Seoul watches on as US corrals allies to counter China
Intensifying competition between the US and China is forcing South Korea, a crucial American ally that has long sought to maintain cordial ties with Beijing, to confront an awkward choice.
The Aukus security pact between the US, UK and Australia, and last month’s summit of the Quad grouping of America, Australia, India and Japan, illustrated the determination of Joe Biden’s administration to rally Washington’s allies in Asia.
But Seoul has eschewed such initiatives for fear of upsetting China, South Korea’s most important economic partner and a powerful stakeholder in the security of the divided Korean peninsula.
“The major liberal democracies of the world are coming together in this complex patchwork of coalitions, but South Korea is like the shy girl at the prom,” said Victor Cha, Korea Chair at the Center for Strategic and International Studies in Washington.
“The Australians are on the dance floor; the Koreans are sitting by the punch bowl.”
Dependent on the US for its security, South Korea hosts more than 26,400 permanent American troops, the superpower’s largest Asian deployment after its presence in Japan and third biggest globally.
Its manufacturing muscle and prowess in sectors such as semiconductors, electric vehicle batteries and artificial intelligence make it vital in the eyes of western policymakers for securing next-generation technology and global supply chains.
But South Korea’s proximity to China, and Beijing’s historic influence over North Korea, has long left Seoul eager to avoid attracting its neighbour’s wrath.
That reticence was exacerbated by the bruising experience of an unofficial Chinese economic blockade after South Korea agreed in 2016 to host a US missile defence system, and by the then US President Donald Trump’s subsequent threat to pull American troops off the peninsula in a row over funding.
“Given the historical context, Seoul’s reluctance to provoke Chinese ire is quite reasonable,” said Van Jackson, a former Pentagon official now at Victoria University of Wellington in New Zealand.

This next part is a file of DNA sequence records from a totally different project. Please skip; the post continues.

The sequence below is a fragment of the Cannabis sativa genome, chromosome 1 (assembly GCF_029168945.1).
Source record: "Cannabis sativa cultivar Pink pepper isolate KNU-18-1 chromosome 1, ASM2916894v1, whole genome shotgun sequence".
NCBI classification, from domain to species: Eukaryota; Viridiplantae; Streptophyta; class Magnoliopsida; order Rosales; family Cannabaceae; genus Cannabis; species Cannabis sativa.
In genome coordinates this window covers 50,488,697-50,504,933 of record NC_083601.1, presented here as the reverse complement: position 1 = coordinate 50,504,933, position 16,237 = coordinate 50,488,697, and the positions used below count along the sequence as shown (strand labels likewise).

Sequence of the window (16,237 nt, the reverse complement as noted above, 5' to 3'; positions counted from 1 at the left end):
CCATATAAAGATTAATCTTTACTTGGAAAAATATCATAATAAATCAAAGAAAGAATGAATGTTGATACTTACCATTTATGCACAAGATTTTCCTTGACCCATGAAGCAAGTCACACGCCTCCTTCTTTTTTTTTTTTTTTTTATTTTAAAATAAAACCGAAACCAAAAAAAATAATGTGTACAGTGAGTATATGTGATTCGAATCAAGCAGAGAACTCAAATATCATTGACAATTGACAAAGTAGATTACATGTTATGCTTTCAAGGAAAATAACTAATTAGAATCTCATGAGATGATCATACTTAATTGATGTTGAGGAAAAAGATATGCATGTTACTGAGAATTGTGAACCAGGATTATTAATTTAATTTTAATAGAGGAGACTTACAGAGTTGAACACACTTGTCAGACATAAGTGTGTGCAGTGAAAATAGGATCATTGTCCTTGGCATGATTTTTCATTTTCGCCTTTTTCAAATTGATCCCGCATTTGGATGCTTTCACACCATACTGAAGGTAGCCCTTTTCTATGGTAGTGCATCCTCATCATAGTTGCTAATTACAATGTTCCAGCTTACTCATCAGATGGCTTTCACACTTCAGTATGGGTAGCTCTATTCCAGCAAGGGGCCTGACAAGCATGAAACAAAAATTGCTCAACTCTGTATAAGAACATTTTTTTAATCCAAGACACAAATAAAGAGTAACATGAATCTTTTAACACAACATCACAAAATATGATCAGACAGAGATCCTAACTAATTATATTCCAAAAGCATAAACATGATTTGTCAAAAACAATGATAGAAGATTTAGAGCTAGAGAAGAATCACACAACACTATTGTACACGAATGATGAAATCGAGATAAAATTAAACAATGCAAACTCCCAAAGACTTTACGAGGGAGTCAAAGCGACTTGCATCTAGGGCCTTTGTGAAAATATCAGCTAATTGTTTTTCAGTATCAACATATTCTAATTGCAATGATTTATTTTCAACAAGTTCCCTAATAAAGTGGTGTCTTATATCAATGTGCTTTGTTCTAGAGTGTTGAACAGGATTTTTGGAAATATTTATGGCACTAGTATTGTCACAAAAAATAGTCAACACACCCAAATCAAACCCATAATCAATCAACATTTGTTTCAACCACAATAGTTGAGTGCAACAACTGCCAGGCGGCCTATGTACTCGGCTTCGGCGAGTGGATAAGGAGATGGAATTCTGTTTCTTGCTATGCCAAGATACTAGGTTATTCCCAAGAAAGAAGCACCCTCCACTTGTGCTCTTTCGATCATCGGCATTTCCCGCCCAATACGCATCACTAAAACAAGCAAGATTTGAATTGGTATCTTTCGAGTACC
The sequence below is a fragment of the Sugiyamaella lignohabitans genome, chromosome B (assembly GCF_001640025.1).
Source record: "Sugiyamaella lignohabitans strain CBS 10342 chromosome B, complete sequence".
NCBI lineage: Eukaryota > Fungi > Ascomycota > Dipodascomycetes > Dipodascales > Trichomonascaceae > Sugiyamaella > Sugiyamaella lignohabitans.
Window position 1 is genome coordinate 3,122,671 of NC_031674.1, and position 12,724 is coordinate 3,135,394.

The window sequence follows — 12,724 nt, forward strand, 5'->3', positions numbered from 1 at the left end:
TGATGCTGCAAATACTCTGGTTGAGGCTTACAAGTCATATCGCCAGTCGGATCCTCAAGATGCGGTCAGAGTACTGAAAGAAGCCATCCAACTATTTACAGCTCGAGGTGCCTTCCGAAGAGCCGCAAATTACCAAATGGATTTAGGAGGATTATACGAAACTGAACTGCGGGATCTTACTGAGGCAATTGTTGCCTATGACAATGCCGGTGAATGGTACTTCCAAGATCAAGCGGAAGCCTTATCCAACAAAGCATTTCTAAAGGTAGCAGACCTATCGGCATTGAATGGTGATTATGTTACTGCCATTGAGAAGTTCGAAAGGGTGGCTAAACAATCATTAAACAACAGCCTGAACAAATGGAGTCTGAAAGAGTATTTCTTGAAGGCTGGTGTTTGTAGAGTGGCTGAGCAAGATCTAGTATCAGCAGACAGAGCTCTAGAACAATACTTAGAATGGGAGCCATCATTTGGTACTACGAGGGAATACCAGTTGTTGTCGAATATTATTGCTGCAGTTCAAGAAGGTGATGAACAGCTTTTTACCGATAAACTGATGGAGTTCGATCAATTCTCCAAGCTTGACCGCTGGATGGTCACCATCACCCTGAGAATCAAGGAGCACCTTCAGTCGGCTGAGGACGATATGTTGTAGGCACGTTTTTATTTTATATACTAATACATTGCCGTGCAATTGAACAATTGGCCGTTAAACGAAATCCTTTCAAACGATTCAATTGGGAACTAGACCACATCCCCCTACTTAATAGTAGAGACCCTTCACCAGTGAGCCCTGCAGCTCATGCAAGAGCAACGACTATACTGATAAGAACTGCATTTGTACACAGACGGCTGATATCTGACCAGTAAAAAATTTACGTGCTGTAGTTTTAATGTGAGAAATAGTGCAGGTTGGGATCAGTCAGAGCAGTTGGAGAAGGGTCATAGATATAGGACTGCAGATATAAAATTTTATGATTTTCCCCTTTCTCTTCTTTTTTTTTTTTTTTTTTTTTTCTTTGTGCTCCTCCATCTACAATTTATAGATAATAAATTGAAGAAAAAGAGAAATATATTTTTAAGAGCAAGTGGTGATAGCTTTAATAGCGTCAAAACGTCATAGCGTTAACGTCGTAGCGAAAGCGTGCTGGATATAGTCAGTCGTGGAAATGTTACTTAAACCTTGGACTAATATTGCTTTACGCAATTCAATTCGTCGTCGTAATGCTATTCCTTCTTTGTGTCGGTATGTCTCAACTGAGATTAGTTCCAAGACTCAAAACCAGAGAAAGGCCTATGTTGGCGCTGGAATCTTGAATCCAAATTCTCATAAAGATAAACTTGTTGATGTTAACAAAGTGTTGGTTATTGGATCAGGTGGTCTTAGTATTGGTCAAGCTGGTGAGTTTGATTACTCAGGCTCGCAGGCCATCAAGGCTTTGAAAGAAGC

“The big change is Biden,” said Kim Hyun Wook, a professor at Korea National Diplomatic Academy, a research body affiliated with South Korea’s foreign ministry.
“Barack Obama did not wish to confront China. Donald Trump wanted to confront China, but didn’t care if America’s allies joined in. Biden wants to confront China, but he is also demanding America’s allies get involved. That is forcing Seoul to choose.”
The debate surrounding South Korea’s ambitious $275bn defence modernisation programme illustrates the wider uncertainty about its strategic direction.
Seoul’s development of a large “blue-water” naval fleet, coupled with a greater willingness to participate in joint military exercises with the US and other Asian and European allies, indicates a desire to play a more active role in regional security.
But defence analysts said that South Korea’s military build-up was driven as much by fear of American abandonment and suspicion over the long-term intentions of Japan as by any desire to join Washington’s efforts to confront Chinese aggression.
“South Korea continues to hedge just as a declining US needs to get the maximum benefit from all of its alliances,” said Euan Graham at the International Institute for Strategic Studies in Singapore.
“There is a frustration for the US that South Korea is developing all these wonderful capabilities and marvellous technology, but it’s not going to play a part in any grand coalition against China - unless of course China thoroughly overplays its hand.”
Similar concerns have been raised about South Korea’s absence from the Quad.
But S Paul Choi, founder of Seoul-based political risk advisory StratWays Group, argued that South Korea’s preference for low-key bilateral diplomacy should not be misconstrued as divergence from the US’s goals.
May’s White House summit between Biden and South Korean president Moon Jae-in, he argued, indicated Seoul’s willingness to pursue similar goals to the Quad, albeit in its own way.
“You have a new agenda in US-South Korea relations that mirrors that of the Quad when it comes to climate, health security, 5G and 6G technology, supply chain resilience and so on,” said Choi.
“What would be the difference if South Korea joined the Quad: a membership card?”
Since the Moon-Biden summit, several South Korean conglomerates have announced big American investments in sectors identified by Washington as strategic priorities.
But June Park, a political economist at Princeton University, expressed scepticism that the investments signified a decisive shift in direction.
“It’s not just Korean policymakers who are hedging between the US and China — Korean business leaders are doing it, too.”
Cha, from the Center for Strategic and International Studies, said that which direction Seoul took next depended on the 2022 presidential election.
“The [leftwing] ruling party is less tough on China, has difficult relations with Japan and doesn’t want to be a part of the Quad or other coalition groupings, whereas the [rightwing] opposition wants to be tougher on China and to work more closely with the Quad, if not join the Quad. The outcome will be consequential both for South Korea and for the United States.”
But Kim at the Korea National Diplomatic Academy suggested a decision had effectively already been made, describing the Moon-Biden summit as a “very important paradigm shift”.
“Korea is choosing the United States, but there is still a lot of doubt about America’s hegemonic capabilities. The thinking is ‘OK, we will go with you.’ But in the back of our minds there is a question: will you really be able to defend us if this goes wrong?”